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April 29, 2007



I sold radio ad time in St. Louis, San Diego and L.A., and did a turn or two on the air in the same cities...IMHO, CBS Radio has flogged the fun right out of their radio stations and deserves the red numbers on their balance sheets.I bet most of the CBS radio sales people are just marking time until they can land a job in a medium that'll really make 'em money: television.Radio's fertile ground is internet streaming by folks who 'get it' like Rich Brother Robbin (www.richbroradio.com), Ron Jacobs (coming this summer), and so many others.Hrumpf


Ken, Could you please continue your reign of terror by getting a job at Clear Channel? They are quite deserving of a downfall too.Thanks,The Listeners

Willy B. Good

I say give David lee Roth another go as in a few years he will look a dead ringer for Don Imus though good call for Ted Nugent as he has the looks and personality to go a long ways on radio or pro wrestling.


So WCBS-AM lost you, but gained John Sterling (when it acquired the Yankees radio rights).Well, then, whatever bad karma they get (and, by extension, the entirety of CBS radio) serves them right, strictly on aesthetic grounds.

Mr. Hollywood

I worked at KNX/CBS Radio in LA from '68-'75, during years when they had just switched to the all-news format and were a GREAT station. Over the years I have watched and listened as they have sunk deeper and deeper into mediocrity. People I know who worked there have all left, all bemoaning the fact that the station has turned so bad. And the ratings mirror the poor on-air programming.David Hall and Pat Duffy have turned a diamond into a zircon. Great work guys!


Well, CBS did replace Joel Hollander last month with former radio division guy Dan Mason. That doesn't mean the CBS Radio division will suddenly be nothing but rainbows and unicorns, but it was unlikely the previous arrogant jerk was going to admit changing to a format that cost WCBS-FM 55 percent of its billing income in one year ($18 million in real money) was going to admit he was wrong and change it back. If he did, Joel would be operating a profitable company like Coca-Cola.

Ken Houghton

I note (strictly for the record) that 1600 AM in NYC is the Air America station.CBS-FM didn't have great ratings (profits are likely another question, since it was a very sellable Brand), which is part of the reason it was converted to being a Jack station. In fact, they had lost several people (notably Harry Harrison, and Cousin Bruc[i]e Morrow had been severely marginalized) in the previous few months, and their playlist had become more and more similar to the "classic rock" stations. (The 50s and early 60s songs, and most of the black artists, had virtually disappeared by the time it became Jack.)There's a large, loud Nostalgia Base for WCBS-FM, but they're roughly like those who buy a ticker for a long-running Broadway show the week after the closing is announced: more comfortable that it's there than willing to actually deal with it.Don't get me wrong: I miss the WCBS-FM of a few years ago. There should still be a place other than FUV or FMU where one can hear The Roots of Rap (i.e., doo-wop and soul). But WCBS was giving less and less of that anyway and when NEW and PLJ started played America and the other mid-70s CBS-territory songs as part of their rotation, CBS became less and less valuable.Would love to see the Dans (Ingram and Taylor and Daniels) and Brucie and the 10a-2p Guy to whom I listened regularly for decades (kicking self for forgetting name) end up on some Satellite station, the way much of the old NEW/PIX crowd has ended up at FUV. Or maybe someone will actually start a Roots of Rap station that plays the Orioles, Flamingos, Sly and the Family Stone, etc.But don't be nostalgic for CBS-FM, which imploded itself for a couple of years to allow JACK to take over.Signed, More in Sorrow than in Anger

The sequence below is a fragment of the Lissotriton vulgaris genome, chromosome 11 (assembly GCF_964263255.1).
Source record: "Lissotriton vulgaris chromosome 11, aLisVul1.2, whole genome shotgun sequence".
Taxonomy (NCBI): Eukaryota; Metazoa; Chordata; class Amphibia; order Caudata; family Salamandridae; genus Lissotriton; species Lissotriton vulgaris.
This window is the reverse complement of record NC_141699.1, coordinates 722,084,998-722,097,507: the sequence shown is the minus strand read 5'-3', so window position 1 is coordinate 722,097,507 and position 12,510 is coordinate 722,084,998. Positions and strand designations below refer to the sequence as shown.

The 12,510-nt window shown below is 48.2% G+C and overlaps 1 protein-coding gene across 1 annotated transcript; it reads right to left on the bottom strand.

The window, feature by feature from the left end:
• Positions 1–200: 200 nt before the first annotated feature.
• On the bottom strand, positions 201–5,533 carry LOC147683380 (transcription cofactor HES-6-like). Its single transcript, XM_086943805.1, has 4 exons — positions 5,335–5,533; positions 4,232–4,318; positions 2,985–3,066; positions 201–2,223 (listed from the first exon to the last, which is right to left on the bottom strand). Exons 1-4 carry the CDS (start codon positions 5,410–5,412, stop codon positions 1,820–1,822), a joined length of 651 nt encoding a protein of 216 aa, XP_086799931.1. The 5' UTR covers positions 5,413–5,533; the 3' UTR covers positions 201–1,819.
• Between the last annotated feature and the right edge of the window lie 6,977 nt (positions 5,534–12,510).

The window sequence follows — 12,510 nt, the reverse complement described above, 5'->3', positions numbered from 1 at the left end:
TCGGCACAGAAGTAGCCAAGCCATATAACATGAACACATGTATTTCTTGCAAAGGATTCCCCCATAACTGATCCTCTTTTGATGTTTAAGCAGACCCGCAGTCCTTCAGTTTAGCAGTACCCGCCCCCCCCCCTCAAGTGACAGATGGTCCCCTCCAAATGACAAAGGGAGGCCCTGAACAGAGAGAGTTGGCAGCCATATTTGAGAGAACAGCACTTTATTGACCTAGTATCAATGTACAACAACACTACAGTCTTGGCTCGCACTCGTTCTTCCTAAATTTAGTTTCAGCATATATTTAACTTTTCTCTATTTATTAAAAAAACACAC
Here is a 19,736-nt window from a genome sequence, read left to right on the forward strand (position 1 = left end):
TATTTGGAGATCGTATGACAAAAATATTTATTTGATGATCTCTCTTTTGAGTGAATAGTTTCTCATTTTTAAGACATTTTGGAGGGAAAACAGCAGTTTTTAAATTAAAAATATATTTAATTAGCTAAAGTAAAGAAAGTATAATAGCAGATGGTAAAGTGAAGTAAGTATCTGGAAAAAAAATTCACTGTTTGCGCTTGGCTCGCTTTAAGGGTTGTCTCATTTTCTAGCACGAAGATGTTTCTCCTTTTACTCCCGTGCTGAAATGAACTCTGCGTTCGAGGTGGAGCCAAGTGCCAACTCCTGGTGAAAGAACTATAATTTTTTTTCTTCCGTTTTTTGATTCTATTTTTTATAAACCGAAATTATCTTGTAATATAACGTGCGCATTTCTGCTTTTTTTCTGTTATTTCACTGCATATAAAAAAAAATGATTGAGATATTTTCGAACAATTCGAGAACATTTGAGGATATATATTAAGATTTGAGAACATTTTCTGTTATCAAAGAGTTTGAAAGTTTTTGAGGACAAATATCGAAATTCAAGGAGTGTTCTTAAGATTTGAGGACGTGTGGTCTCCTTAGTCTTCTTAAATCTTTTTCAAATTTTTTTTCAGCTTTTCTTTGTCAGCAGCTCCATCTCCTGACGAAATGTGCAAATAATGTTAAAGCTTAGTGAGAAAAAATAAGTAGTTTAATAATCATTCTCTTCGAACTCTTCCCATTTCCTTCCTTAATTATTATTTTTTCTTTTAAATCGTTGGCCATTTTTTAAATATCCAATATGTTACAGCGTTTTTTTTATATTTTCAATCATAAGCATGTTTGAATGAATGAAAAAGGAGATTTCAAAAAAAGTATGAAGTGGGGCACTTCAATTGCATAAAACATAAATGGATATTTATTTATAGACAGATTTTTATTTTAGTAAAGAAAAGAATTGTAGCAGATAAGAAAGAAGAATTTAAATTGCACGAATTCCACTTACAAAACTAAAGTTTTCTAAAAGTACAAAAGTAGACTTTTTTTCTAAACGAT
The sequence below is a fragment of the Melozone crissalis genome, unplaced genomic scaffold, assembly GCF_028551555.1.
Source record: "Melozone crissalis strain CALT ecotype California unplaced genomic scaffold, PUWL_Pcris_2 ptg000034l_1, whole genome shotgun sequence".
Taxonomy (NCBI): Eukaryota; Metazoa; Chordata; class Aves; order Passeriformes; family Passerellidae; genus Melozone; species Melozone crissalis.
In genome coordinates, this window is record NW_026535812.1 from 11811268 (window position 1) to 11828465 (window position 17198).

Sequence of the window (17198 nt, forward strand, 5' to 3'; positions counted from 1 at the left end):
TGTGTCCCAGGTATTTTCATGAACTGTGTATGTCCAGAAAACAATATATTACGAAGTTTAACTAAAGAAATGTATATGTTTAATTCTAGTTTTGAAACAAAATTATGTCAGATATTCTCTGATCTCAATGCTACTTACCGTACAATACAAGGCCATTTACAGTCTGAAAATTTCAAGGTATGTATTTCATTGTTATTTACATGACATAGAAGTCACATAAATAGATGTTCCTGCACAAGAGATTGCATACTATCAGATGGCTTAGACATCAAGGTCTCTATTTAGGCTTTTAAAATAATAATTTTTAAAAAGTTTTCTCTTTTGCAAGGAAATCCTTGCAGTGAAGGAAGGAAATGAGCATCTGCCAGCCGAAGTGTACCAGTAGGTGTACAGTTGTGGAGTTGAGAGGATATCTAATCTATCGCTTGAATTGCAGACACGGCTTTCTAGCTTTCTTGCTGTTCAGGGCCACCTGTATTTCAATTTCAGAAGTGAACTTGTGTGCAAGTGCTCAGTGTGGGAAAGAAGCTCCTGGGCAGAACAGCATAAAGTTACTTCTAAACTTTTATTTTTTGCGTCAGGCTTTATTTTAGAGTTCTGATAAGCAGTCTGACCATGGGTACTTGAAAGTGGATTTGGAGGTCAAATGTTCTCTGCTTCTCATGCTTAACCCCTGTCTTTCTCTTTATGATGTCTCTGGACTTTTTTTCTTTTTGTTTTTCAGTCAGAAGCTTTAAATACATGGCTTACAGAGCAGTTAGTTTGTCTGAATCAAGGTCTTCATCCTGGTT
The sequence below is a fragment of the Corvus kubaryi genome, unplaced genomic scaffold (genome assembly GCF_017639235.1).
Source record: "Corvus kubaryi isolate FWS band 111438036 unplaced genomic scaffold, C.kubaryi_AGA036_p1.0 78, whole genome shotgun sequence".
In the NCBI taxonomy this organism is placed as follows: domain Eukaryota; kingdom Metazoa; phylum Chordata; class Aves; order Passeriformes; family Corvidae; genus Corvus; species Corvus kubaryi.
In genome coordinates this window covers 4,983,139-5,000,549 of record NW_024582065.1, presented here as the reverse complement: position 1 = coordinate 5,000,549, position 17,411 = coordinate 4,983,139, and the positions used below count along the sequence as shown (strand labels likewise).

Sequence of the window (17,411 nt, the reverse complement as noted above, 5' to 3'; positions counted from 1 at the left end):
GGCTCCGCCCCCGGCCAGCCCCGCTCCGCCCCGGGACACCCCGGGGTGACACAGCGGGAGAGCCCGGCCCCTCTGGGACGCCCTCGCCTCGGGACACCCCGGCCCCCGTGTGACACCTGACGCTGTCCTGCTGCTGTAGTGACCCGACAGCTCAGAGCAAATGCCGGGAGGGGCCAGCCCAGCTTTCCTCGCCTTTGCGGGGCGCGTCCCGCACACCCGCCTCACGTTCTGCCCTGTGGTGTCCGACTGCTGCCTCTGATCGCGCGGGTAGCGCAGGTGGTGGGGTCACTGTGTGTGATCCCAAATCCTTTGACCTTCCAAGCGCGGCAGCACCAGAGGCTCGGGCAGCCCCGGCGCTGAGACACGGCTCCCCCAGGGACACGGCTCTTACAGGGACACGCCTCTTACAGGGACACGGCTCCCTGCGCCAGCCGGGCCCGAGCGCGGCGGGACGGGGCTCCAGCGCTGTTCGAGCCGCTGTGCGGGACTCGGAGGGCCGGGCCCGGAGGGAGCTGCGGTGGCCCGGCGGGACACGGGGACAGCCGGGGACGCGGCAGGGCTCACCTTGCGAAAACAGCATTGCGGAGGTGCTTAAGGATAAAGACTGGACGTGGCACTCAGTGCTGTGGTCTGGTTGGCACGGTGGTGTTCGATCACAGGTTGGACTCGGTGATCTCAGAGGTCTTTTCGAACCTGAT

Ken,Had I known it was you, I would've come after ya!I wrote this back in June 2005:I have to mention the demise of radio. Sure, sure we all know that radio sucks. But the final nail is in the coffin as of Friday night.Here in NY we have a radio station called WCBS-FM 101.1. It has been an oldies station since 1972. I've been listening to it all my life. It's where I first heard "Stagger Lee", "Bring it on Home to me", "In the Still of the Night", "Brown Eyed Handsome Man", "Sincerely", "Down in the Jungle", "At the hop", and "He's a Rebel". It's where I learned all about Buddy, Chuck, Phil & Don, Fats, Jerry, Ben E., Eddie, and of course Elvis.As of 5 pm on Friday the 2nd, it was cancelled. Gone. Like a flame in the wind. Snuffed out.Without a word of notice to the fans, or the disc jockeys that had worked there for over 30 years. Replaced by another 70s-00s music format. Big whoops. Now we only of 8 of those in NY. No country stations, only 1 oldies station on Long Island (though it can't reach NYC). Diversity is dead.The preset are been reset in all the cars. Replace by Hot 97. But CBS had been the last radio station that I remebered from my childhood.DRE/LIR goneWNEW (as a rock station) goneWPLJ (as a rock station) goneWCBS dead

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    Ken Levine is an Emmy winning writer/director/producer/major league baseball announcer. In a career that has spanned over 30 years Ken has worked on MASH, CHEERS, FRASIER, THE SIMPSONS, WINGS, EVERYBODY LOVES RAYMOND, BECKER, DHARMA & GREG, and has co-created his own series including ALMOST PERFECT starring Nancy Travis. He and his partner wrote the feature VOLUNTEERS. Ken has also been the radio/TV play-by-play voice of the Baltimore Orioles, Seattle Mariners, San Diego Padres.
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